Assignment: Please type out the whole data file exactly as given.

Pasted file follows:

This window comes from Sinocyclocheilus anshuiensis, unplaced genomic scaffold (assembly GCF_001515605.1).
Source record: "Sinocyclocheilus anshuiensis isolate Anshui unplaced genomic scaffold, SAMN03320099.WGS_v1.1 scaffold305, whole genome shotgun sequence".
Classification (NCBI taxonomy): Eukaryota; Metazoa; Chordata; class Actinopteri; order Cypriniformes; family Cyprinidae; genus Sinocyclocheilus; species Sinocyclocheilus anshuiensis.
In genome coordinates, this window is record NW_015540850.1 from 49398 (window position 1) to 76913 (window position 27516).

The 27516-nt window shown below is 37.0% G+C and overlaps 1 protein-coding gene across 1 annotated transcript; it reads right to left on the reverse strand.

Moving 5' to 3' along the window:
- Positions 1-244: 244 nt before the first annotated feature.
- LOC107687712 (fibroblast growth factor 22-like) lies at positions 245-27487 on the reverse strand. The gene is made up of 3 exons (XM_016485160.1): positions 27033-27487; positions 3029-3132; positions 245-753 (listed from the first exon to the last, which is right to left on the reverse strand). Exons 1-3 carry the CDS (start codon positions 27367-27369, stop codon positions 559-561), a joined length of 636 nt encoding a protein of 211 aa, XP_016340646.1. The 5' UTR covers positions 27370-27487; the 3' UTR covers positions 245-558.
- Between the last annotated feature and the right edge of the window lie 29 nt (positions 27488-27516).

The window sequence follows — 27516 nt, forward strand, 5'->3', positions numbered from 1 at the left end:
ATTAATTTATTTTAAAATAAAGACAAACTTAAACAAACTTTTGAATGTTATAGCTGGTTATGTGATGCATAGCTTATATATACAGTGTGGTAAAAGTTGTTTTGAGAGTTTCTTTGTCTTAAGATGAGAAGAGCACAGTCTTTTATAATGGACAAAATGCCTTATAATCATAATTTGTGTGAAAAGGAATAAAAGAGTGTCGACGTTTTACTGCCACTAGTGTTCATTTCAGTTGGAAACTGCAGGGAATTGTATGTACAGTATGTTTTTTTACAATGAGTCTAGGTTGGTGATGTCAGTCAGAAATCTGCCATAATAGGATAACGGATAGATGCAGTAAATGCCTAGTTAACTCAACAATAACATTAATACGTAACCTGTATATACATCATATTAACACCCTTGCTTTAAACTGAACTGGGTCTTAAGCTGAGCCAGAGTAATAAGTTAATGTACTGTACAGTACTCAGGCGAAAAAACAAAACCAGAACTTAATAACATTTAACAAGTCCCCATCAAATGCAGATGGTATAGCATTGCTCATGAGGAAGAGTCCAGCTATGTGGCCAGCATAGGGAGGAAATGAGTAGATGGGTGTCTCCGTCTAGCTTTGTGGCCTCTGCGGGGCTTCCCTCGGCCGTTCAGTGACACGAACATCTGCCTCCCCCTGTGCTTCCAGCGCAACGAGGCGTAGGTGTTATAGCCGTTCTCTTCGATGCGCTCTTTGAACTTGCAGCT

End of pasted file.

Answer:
This window comes from Sinocyclocheilus anshuiensis, unplaced genomic scaffold (assembly GCF_001515605.1).
Source record: "Sinocyclocheilus anshuiensis isolate Anshui unplaced genomic scaffold, SAMN03320099.WGS_v1.1 scaffold305, whole genome shotgun sequence".
Classification (NCBI taxonomy): Eukaryota; Metazoa; Chordata; class Actinopteri; order Cypriniformes; family Cyprinidae; genus Sinocyclocheilus; species Sinocyclocheilus anshuiensis.
In genome coordinates, this window is record NW_015540850.1 from 49398 (window position 1) to 76913 (window position 27516).

The 27516-nt window shown below is 37.0% G+C and overlaps 1 protein-coding gene across 1 annotated transcript; it reads right to left on the reverse strand.

Moving 5' to 3' along the window:
- Positions 1-244: 244 nt before the first annotated feature.
- LOC107687712 (fibroblast growth factor 22-like) lies at positions 245-27487 on the reverse strand. The gene is made up of 3 exons (XM_016485160.1): positions 27033-27487; positions 3029-3132; positions 245-753 (listed from the first exon to the last, which is right to left on the reverse strand). Exons 1-3 carry the CDS (start codon positions 27367-27369, stop codon positions 559-561), a joined length of 636 nt encoding a protein of 211 aa, XP_016340646.1. The 5' UTR covers positions 27370-27487; the 3' UTR covers positions 245-558.
- Between the last annotated feature and the right edge of the window lie 29 nt (positions 27488-27516).

The window sequence follows — 27516 nt, forward strand, 5'->3', positions numbered from 1 at the left end:
ATTAATTTATTTTAAAATAAAGACAAACTTAAACAAACTTTTGAATGTTATAGCTGGTTATGTGATGCATAGCTTATATATACAGTGTGGTAAAAGTTGTTTTGAGAGTTTCTTTGTCTTAAGATGAGAAGAGCACAGTCTTTTATAATGGACAAAATGCCTTATAATCATAATTTGTGTGAAAAGGAATAAAAGAGTGTCGACGTTTTACTGCCACTAGTGTTCATTTCAGTTGGAAACTGCAGGGAATTGTATGTACAGTATGTTTTTTTACAATGAGTCTAGGTTGGTGATGTCAGTCAGAAATCTGCCATAATAGGATAACGGATAGATGCAGTAAATGCCTAGTTAACTCAACAATAACATTAATACGTAACCTGTATATACATCATATTAACACCCTTGCTTTAAACTGAACTGGGTCTTAAGCTGAGCCAGAGTAATAAGTTAATGTACTGTACAGTACTCAGGCGAAAAAACAAAACCAGAACTTAATAACATTTAACAAGTCCCCATCAAATGCAGATGGTATAGCATTGCTCATGAGGAAGAGTCCAGCTATGTGGCCAGCATAGGGAGGAAATGAGTAGATGGGTGTCTCCGTCTAGCTTTGTGGCCTCTGCGGGGCTTCCCTCGGCCGTTCAGTGACACGAACATCTGCCTCCCCCTGTGCTTCCAGCGCAACGAGGCGTAGGTGTTATAGCCGTTCTCTTCGATGCGCTCTTTGAACTTGCAGCT